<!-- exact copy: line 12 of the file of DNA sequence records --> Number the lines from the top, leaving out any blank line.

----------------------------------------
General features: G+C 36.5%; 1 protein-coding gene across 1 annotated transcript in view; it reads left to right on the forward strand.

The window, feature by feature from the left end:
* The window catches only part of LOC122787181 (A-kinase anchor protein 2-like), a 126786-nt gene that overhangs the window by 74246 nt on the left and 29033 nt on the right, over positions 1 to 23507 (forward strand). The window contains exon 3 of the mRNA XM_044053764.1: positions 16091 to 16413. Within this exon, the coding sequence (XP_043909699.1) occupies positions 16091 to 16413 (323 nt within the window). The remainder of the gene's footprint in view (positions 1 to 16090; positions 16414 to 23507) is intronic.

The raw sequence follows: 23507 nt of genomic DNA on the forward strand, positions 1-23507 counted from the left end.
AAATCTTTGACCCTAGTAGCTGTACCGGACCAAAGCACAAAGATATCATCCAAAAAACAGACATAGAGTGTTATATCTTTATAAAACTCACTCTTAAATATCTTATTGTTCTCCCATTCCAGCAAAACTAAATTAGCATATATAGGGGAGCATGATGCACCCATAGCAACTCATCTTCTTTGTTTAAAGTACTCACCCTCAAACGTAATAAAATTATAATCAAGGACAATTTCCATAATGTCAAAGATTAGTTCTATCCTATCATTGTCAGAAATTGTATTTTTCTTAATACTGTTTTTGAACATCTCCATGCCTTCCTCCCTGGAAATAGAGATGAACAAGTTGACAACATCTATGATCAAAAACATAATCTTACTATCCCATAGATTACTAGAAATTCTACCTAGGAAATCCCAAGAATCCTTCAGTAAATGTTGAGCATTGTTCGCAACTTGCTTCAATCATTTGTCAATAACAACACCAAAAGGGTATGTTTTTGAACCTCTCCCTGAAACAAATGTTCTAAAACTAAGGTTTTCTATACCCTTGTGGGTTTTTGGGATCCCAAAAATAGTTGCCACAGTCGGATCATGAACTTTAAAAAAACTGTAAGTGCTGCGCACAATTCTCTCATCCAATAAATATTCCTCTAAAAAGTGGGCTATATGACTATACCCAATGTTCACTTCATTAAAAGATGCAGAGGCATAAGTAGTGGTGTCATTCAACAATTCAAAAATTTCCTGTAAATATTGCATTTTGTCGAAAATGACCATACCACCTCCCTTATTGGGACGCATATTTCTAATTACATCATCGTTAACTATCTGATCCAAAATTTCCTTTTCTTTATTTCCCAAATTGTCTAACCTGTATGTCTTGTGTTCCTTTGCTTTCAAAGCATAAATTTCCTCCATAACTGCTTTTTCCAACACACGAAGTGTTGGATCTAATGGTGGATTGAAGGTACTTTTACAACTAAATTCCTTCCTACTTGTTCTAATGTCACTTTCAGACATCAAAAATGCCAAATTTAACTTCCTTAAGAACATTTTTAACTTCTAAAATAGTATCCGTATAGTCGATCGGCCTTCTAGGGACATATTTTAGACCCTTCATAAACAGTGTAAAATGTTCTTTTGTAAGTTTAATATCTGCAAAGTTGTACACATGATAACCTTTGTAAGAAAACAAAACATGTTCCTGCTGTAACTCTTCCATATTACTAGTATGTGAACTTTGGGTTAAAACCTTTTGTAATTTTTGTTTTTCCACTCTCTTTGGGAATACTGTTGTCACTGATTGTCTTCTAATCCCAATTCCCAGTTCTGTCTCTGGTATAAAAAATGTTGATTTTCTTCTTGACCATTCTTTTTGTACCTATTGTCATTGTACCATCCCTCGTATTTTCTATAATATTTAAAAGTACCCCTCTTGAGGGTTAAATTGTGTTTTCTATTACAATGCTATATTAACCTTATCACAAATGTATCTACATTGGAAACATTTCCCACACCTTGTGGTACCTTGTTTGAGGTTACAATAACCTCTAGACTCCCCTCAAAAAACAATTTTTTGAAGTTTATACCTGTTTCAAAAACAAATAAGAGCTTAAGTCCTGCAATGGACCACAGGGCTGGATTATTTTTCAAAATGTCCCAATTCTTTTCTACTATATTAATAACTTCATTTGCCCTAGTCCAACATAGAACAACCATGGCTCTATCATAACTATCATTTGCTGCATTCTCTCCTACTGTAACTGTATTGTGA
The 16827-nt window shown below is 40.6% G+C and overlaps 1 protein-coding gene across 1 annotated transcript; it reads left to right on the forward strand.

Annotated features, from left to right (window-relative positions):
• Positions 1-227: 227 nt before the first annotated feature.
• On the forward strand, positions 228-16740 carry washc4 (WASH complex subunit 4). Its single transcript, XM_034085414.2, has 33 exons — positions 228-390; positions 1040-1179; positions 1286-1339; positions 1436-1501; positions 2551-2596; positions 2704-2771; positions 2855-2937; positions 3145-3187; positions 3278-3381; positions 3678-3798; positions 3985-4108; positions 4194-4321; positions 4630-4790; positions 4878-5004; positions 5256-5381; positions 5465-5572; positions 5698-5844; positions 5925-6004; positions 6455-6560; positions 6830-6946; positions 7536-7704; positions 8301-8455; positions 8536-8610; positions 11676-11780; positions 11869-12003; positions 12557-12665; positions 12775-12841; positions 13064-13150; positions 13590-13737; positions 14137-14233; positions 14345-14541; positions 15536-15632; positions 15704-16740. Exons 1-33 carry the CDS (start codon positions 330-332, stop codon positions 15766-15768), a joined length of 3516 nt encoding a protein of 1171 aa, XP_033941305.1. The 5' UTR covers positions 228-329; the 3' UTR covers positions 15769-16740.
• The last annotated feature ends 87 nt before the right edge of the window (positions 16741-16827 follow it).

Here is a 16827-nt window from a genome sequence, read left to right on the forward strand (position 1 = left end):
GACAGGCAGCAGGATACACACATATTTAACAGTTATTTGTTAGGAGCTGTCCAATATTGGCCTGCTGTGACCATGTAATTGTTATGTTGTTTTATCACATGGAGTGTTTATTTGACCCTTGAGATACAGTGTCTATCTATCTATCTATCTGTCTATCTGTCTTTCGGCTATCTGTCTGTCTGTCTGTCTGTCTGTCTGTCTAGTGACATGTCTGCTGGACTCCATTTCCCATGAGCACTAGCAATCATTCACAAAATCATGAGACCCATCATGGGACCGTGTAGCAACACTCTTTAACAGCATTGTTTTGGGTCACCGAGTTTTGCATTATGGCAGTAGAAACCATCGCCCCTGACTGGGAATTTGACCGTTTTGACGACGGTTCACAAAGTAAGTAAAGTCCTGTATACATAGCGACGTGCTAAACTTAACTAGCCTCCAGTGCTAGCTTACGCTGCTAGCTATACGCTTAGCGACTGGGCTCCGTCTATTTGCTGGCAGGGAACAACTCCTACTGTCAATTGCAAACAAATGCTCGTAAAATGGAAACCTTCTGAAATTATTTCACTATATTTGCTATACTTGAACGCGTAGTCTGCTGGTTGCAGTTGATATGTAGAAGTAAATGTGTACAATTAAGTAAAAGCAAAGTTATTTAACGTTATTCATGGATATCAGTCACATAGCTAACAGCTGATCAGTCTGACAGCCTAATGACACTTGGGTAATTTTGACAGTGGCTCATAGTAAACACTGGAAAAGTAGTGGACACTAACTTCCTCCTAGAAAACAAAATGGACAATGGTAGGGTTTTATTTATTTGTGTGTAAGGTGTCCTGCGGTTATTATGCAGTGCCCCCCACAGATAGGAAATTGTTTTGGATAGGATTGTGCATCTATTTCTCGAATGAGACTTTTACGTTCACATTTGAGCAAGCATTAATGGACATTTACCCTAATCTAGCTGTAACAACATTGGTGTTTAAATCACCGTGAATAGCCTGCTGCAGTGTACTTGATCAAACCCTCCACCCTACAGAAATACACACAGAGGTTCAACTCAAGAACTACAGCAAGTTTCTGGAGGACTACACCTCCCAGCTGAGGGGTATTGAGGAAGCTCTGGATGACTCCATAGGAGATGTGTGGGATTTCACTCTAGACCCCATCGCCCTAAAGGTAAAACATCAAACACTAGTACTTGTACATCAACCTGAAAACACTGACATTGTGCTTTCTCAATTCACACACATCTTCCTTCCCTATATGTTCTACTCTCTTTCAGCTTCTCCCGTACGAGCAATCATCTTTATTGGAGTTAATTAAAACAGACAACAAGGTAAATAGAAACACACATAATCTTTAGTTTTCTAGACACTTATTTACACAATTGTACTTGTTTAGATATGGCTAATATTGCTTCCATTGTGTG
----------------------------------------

GACAGGCAGCAGGATACACACATATTTAACAGTTATTTGTTAGGAGCTGTCCAATATTGGCCTGCTGTGACCATGTAATTGTTATGTTGTTTTATCACATGGAGTGTTTATTTGACCCTTGAGATACAGTGTCTATCTATCTATCTATCTGTCTATCTGTCTTTCGGCTATCTGTCTGTCTGTCTGTCTGTCTGTCTGTCTAGTGACATGTCTGCTGGACTCCATTTCCCATGAGCACTAGCAATCATTCACAAAATCATGAGACCCATCATGGGACCGTGTAGCAACACTCTTTAACAGCATTGTTTTGGGTCACCGAGTTTTGCATTATGGCAGTAGAAACCATCGCCCCTGACTGGGAATTTGACCGTTTTGACGACGGTTCACAAAGTAAGTAAAGTCCTGTATACATAGCGACGTGCTAAACTTAACTAGCCTCCAGTGCTAGCTTACGCTGCTAGCTATACGCTTAGCGACTGGGCTCCGTCTATTTGCTGGCAGGGAACAACTCCTACTGTCAATTGCAAACAAATGCTCGTAAAATGGAAACCTTCTGAAATTATTTCACTATATTTGCTATACTTGAACGCGTAGTCTGCTGGTTGCAGTTGATATGTAGAAGTAAATGTGTACAATTAAGTAAAAGCAAAGTTATTTAACGTTATTCATGGATATCAGTCACATAGCTAACAGCTGATCAGTCTGACAGCCTAATGACACTTGGGTAATTTTGACAGTGGCTCATAGTAAACACTGGAAAAGTAGTGGACACTAACTTCCTCCTAGAAAACAAAATGGACAATGGTAGGGTTTTATTTATTTGTGTGTAAGGTGTCCTGCGGTTATTATGCAGTGCCCCCCACAGATAGGAAATTGTTTTGGATAGGATTGTGCATCTATTTCTCGAATGAGACTTTTACGTTCACATTTGAGCAAGCATTAATGGACATTTACCCTAATCTAGCTGTAACAACATTGGTGTTTAAATCACCGTGAATAGCCTGCTGCAGTGTACTTGATCAAACCCTCCACCCTACAGAAATACACACAGAGGTTCAACTCAAGAACTACAGCAAGTTTCTGGAGGACTACACCTCCCAGCTGAGGGGTATTGAGGAAGCTCTGGATGACTCCATAGGAGATGTGTGGGATTTCACTCTAGACCCCATCGCCCTAAAGGTAAAACATCAAACACTAGTACTTGTACATCAACCTGAAAACACTGACATTGTGCTTTCTCAATTCACACACATCTTCCTTCCCTATATGTTCTACTCTCTTTCAGCTTCTCCCGTACGAGCAATCATCTTTATTGGAGTTAATTAAAACAGACAACAAGGTAAATAGAAACACACATAATCTTTAGTTTTCTAGACACTTATTTACACAATTGTACTTGTTTAGATATGGCTAATATTGCTTCCATTGTGTG